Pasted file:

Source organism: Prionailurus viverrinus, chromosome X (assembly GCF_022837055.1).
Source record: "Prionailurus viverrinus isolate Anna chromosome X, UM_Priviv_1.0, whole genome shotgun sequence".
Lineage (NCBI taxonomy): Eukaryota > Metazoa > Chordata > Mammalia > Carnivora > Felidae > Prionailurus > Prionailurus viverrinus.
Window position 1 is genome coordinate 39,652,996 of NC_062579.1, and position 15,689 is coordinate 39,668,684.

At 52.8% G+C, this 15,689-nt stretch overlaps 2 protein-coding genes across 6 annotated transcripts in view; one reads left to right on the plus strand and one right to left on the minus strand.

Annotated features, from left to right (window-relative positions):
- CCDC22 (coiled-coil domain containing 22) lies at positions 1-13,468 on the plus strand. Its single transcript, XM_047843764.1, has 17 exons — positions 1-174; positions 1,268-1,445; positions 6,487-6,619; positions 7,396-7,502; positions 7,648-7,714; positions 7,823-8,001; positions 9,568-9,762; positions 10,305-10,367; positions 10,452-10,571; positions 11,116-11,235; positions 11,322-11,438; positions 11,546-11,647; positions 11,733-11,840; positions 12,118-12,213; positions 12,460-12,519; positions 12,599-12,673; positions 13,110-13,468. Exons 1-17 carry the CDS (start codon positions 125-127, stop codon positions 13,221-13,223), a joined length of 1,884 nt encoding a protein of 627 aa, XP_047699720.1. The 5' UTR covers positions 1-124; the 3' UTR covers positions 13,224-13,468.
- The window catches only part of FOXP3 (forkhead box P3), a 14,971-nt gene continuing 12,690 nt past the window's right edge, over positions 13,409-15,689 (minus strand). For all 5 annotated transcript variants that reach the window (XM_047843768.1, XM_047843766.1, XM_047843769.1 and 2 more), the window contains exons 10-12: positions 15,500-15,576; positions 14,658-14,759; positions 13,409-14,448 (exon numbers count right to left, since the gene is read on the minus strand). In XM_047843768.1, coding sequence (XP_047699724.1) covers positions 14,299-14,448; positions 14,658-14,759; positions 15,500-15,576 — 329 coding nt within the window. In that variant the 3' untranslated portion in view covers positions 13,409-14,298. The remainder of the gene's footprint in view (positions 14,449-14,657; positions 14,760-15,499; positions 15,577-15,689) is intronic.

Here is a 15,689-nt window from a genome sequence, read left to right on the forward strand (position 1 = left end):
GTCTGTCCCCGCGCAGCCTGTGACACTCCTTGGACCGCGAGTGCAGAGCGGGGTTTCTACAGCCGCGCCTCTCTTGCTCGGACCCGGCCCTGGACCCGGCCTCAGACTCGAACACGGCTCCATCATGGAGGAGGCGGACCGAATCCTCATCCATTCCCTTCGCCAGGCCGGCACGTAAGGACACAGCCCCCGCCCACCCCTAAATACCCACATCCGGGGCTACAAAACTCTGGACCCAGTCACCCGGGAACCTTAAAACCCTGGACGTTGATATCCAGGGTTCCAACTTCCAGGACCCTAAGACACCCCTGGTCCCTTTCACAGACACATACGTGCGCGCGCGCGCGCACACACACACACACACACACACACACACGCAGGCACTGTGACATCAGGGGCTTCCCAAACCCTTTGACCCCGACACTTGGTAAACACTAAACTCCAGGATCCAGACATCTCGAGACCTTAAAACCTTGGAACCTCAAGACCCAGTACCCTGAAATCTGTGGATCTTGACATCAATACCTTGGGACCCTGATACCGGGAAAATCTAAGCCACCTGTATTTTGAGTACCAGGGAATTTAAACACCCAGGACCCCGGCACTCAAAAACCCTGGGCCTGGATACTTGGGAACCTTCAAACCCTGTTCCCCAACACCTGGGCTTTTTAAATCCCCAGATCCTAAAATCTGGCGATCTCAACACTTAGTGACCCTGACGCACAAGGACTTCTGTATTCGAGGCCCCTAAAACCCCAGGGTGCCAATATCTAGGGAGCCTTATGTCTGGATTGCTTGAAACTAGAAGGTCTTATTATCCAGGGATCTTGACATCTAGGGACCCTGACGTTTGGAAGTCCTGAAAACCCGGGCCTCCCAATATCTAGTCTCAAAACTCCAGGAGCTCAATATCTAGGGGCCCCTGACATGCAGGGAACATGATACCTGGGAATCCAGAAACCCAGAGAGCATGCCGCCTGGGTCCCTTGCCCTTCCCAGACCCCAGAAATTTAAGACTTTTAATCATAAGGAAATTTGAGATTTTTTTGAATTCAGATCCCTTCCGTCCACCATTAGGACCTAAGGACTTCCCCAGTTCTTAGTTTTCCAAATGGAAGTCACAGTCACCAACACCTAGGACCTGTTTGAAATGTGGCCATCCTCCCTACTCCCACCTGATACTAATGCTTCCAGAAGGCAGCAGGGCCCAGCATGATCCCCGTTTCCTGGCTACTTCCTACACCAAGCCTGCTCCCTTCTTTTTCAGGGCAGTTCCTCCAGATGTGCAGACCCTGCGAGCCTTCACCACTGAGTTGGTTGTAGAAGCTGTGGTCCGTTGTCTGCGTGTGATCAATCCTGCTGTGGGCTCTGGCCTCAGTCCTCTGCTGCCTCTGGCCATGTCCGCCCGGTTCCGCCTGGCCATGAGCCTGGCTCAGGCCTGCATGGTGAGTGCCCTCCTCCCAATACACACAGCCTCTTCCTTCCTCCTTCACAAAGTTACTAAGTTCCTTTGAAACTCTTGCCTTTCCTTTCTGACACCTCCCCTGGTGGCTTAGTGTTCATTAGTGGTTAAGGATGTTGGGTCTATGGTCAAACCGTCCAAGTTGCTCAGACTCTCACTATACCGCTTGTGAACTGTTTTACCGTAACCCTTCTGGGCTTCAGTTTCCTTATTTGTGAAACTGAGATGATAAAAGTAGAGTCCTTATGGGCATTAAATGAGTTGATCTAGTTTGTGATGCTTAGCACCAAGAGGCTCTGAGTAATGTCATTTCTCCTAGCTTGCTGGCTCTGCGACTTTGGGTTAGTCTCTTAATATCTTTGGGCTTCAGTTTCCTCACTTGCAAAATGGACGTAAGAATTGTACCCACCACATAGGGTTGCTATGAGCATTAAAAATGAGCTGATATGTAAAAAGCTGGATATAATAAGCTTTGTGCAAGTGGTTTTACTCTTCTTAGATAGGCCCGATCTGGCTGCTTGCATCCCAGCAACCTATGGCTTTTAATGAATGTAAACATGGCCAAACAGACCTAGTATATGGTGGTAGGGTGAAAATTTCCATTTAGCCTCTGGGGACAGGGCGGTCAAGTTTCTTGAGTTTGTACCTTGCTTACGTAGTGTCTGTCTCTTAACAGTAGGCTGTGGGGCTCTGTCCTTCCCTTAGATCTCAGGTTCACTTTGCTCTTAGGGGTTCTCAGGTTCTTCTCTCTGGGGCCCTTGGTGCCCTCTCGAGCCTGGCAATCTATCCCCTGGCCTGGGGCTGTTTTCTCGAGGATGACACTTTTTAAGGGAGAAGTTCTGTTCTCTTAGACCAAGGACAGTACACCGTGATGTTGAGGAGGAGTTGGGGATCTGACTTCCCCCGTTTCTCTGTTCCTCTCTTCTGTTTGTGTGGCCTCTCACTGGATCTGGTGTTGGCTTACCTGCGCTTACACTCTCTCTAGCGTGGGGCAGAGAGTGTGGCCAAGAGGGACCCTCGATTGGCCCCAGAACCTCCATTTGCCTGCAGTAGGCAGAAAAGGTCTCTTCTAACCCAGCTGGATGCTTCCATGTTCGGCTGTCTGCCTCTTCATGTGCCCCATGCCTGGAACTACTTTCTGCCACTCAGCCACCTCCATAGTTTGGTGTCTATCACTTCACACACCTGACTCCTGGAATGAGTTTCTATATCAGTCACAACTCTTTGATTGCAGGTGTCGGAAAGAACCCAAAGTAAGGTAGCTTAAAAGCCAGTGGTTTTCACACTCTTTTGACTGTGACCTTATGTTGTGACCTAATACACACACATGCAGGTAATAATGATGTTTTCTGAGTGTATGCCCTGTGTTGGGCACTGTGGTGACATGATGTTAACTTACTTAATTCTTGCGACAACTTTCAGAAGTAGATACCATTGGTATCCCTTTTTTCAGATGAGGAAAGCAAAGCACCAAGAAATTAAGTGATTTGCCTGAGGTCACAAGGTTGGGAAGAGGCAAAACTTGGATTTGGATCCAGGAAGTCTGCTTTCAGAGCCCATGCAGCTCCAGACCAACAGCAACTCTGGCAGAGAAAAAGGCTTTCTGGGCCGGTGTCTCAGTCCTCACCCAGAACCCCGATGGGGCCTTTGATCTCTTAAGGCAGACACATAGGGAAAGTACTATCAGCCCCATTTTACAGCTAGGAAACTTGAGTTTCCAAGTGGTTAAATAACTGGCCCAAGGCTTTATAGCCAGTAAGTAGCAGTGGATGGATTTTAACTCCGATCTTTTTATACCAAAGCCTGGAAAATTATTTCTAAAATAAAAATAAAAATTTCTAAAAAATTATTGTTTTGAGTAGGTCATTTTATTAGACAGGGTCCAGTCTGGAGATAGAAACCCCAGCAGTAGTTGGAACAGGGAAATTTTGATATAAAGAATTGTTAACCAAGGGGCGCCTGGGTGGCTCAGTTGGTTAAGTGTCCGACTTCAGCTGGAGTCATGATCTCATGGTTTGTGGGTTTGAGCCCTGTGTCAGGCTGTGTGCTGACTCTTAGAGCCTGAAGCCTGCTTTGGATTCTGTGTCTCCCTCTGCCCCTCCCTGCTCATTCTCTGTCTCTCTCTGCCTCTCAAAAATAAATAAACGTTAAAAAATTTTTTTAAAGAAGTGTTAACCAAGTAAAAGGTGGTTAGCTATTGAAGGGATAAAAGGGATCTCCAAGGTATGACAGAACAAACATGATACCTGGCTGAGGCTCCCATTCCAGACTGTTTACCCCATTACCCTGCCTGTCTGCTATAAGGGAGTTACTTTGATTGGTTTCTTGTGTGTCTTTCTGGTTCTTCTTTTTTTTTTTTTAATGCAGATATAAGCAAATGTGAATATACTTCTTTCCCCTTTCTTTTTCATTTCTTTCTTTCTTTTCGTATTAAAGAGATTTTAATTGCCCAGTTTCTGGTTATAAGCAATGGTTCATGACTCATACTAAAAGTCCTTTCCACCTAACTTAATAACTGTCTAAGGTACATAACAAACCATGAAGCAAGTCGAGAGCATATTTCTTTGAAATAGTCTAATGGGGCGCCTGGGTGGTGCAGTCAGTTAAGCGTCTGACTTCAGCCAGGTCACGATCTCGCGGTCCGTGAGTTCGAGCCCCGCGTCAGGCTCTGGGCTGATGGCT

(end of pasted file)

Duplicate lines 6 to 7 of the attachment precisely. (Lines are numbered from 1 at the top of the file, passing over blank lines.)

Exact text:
Annotated features, from left to right (window-relative positions):
- CCDC22 (coiled-coil domain containing 22) lies at positions 1-13,468 on the plus strand. Its single transcript, XM_047843764.1, has 17 exons — positions 1-174; positions 1,268-1,445; positions 6,487-6,619; positions 7,396-7,502; positions 7,648-7,714; positions 7,823-8,001; positions 9,568-9,762; positions 10,305-10,367; positions 10,452-10,571; positions 11,116-11,235; positions 11,322-11,438; positions 11,546-11,647; positions 11,733-11,840; positions 12,118-12,213; positions 12,460-12,519; positions 12,599-12,673; positions 13,110-13,468. Exons 1-17 carry the CDS (start codon positions 125-127, stop codon positions 13,221-13,223), a joined length of 1,884 nt encoding a protein of 627 aa, XP_047699720.1. The 5' UTR covers positions 1-124; the 3' UTR covers positions 13,224-13,468.